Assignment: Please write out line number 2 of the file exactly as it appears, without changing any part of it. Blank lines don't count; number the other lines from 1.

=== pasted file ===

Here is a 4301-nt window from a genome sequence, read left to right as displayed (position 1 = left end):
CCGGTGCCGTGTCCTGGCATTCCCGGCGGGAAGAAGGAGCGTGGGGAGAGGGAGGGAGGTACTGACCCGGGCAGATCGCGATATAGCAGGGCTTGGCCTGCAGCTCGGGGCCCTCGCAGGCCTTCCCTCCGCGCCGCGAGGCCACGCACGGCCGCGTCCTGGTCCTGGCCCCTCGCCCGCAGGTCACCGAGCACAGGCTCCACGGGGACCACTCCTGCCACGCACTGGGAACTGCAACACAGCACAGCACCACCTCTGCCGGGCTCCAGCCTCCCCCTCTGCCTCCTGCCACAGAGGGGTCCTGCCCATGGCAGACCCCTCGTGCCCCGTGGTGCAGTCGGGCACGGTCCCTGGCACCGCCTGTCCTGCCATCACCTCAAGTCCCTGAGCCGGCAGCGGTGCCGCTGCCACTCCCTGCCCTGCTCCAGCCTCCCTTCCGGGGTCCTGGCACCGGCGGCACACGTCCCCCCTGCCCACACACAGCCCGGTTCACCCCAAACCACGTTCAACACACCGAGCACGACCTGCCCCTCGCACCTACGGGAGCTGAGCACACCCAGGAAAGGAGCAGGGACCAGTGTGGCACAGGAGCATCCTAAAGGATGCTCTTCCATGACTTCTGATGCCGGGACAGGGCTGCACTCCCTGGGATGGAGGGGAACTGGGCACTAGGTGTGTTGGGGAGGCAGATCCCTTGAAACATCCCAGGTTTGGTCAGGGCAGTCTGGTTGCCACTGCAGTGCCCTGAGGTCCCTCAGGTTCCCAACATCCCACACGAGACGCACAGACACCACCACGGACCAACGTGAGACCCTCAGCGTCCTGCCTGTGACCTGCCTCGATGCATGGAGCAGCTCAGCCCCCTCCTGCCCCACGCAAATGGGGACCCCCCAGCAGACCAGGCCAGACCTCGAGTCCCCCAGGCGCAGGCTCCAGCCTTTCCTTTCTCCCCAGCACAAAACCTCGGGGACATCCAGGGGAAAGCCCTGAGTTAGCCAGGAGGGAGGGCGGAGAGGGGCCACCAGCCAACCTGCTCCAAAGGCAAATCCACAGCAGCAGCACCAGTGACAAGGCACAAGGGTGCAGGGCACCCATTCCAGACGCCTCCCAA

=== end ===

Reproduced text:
CCGGTGCCGTGTCCTGGCATTCCCGGCGGGAAGAAGGAGCGTGGGGAGAGGGAGGGAGGTACTGACCCGGGCAGATCGCGATATAGCAGGGCTTGGCCTGCAGCTCGGGGCCCTCGCAGGCCTTCCCTCCGCGCCGCGAGGCCACGCACGGCCGCGTCCTGGTCCTGGCCCCTCGCCCGCAGGTCACCGAGCACAGGCTCCACGGGGACCACTCCTGCCACGCACTGGGAACTGCAACACAGCACAGCACCACCTCTGCCGGGCTCCAGCCTCCCCCTCTGCCTCCTGCCACAGAGGGGTCCTGCCCATGGCAGACCCCTCGTGCCCCGTGGTGCAGTCGGGCACGGTCCCTGGCACCGCCTGTCCTGCCATCACCTCAAGTCCCTGAGCCGGCAGCGGTGCCGCTGCCACTCCCTGCCCTGCTCCAGCCTCCCTTCCGGGGTCCTGGCACCGGCGGCACACGTCCCCCCTGCCCACACACAGCCCGGTTCACCCCAAACCACGTTCAACACACCGAGCACGACCTGCCCCTCGCACCTACGGGAGCTGAGCACACCCAGGAAAGGAGCAGGGACCAGTGTGGCACAGGAGCATCCTAAAGGATGCTCTTCCATGACTTCTGATGCCGGGACAGGGCTGCACTCCCTGGGATGGAGGGGAACTGGGCACTAGGTGTGTTGGGGAGGCAGATCCCTTGAAACATCCCAGGTTTGGTCAGGGCAGTCTGGTTGCCACTGCAGTGCCCTGAGGTCCCTCAGGTTCCCAACATCCCACACGAGACGCACAGACACCACCACGGACCAACGTGAGACCCTCAGCGTCCTGCCTGTGACCTGCCTCGATGCATGGAGCAGCTCAGCCCCCTCCTGCCCCACGCAAATGGGGACCCCCCAGCAGACCAGGCCAGACCTCGAGTCCCCCAGGCGCAGGCTCCAGCCTTTCCTTTCTCCCCAGCACAAAACCTCGGGGACATCCAGGGGAAAGCCCTGAGTTAGCCAGGAGGGAGGGCGGAGAGGGGCCACCAGCCAACCTGCTCCAAAGGCAAATCCACAGCAGCAGCACCAGTGACAAGGCACAAGGGTGCAGGGCACCCATTCCAGACGCCTCCCAA